If you live anywhere in the Tri-State area and you support New York City nightlife, chances are you have heard DJ Sam Allan delivering a dope, high-energy set. Not only does he spin in some of New York City’s hottest venues, like Marquee and Avant Gardner, but he also takes his talents on the road to neighboring cities and festivals. Aside from his live shows, Sam has been producing since 2014, releasing his first track called Vesper in 2015 and most recently Iluminar ft. Alex Marie Brinkley this past month.
Sam is definitely a local favorite here in New York but he is as hard-working as it gets, and is certainly one to watch out for as far as expanding into national and overseas markets. EDMNYC had the pleasure of chatting with Sam to discuss his production sounds, future aspirations and what it’s like on the grind in New York City nightlife.
EDMNYC: Hey Sam, I really enjoyed your set at Mercury Lounge opening up for Mark Sixma last month. I loved your blend of sounds and how you got everyone hyped for the show. I know you have produced quite a few tracks in your career, how would you describe your production sound versus your live sound?
Sam Allan: I’d say my production is a reflection of my DJ sets in a way; a musical blend of trance, house, and progressive house. Incorporating a nice punchy groove, with melodic elements, and energy. My live sets are very similar but depending on whether I’m supporting another DJ, I will still keep my style but add some music to set up the proper vibe. I’ve played with many DJMag top 100 DJs from all over the world, so I consider myself very versatile in my sound. It’s so fun to play an array of genres.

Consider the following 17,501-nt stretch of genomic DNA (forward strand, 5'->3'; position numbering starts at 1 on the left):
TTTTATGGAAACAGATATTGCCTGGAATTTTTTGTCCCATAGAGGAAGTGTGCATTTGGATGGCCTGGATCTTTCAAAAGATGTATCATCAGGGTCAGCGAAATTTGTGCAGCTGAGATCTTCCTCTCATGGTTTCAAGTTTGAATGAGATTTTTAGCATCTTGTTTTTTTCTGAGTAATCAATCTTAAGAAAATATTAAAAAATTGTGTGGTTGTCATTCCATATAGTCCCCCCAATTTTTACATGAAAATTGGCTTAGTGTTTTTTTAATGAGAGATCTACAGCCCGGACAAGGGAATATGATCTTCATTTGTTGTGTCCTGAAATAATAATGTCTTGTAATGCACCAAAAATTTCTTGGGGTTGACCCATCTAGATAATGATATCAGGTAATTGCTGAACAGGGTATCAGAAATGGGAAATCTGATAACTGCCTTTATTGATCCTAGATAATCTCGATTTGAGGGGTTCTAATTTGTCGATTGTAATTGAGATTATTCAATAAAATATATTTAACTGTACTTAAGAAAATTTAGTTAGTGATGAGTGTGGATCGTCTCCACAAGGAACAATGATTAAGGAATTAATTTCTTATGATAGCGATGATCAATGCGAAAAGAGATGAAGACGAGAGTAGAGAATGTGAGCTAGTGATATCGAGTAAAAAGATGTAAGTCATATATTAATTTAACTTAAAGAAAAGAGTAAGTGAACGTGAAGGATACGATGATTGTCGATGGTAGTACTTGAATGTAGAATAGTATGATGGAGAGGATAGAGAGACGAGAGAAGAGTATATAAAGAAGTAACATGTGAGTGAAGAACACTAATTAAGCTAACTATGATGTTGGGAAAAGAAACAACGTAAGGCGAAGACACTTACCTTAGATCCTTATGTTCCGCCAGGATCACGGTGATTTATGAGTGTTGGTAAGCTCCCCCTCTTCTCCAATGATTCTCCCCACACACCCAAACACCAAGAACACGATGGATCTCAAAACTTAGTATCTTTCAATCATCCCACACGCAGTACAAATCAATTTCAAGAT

Are there any particular producers that you admire most and seek inspiration from?
Some artists that I’ve been admiring of late are Luke Bond and Sunnery James & Ryan Marciano. Luke’s big room sound mixed with trancey melody is an inspiration to my sets. Sunnery & Ryan have this tribal, housey, big room vibe that just gets people amped and moving.
What is your creative process when it comes to production?
It is a repetitive process that sometimes never feels final. But, I usually take inspiration from my own life and the music I love, and recreate it into my own style. What can we expect to hear from you next out of the studio? I have two vocal tracks in the works that differ in style; one is very progressive, more clubby, and the other is more for a relaxing lounge sort of vibe.
Do you have a dream gig and/or a dream collaboration?
A Dream gig would be to play at the Tomorrowland Main Stage. Dream collaboration would be with Eric Prydz or Paul Van Dyk.
So I know you have played in many venues in your home city of New York, but do any stand out as your favorite?
I recently played a sold out show at the Brooklyn Navy Yard with Zedd for six thousand people. That was an amazing, unreal experience to play such an expansive venue. But, one of my all time favorites is Marquee NY. The lighting and sound system is great and there’s somewhat of an intimate vibe, yet still a packed house ready to party every time.
Wow that sounds like a huge achievement, but do you ever experience performance anxiety especially at a bigger show such as your last show with Zedd? How do you deal?
I always make sure I’m well prepared before a show to avoid the anxiety. Even if I don’t stick to the plans, at least I have a few paths I’m ready to go down. And I’m always excited and grateful to play my next show, so I have to remember all my hard work and blessed opportunities that got me there.
Are there a particular brand of headphones you swear by?
Sennheiser is the best. Best sound, comfort and quality is top notch.
Lastly, do you have any advice for aspiring talent looking to break into the music industry, specifically the New York music scene?
It’s a lot of hard work, and a big time hustle. There is a lot of competition, but if you stay true to
yourself and your sound it will take you farther than you think.
OK music lovers, I hope you get the chance to check out Sam Allan at one of his next shows:
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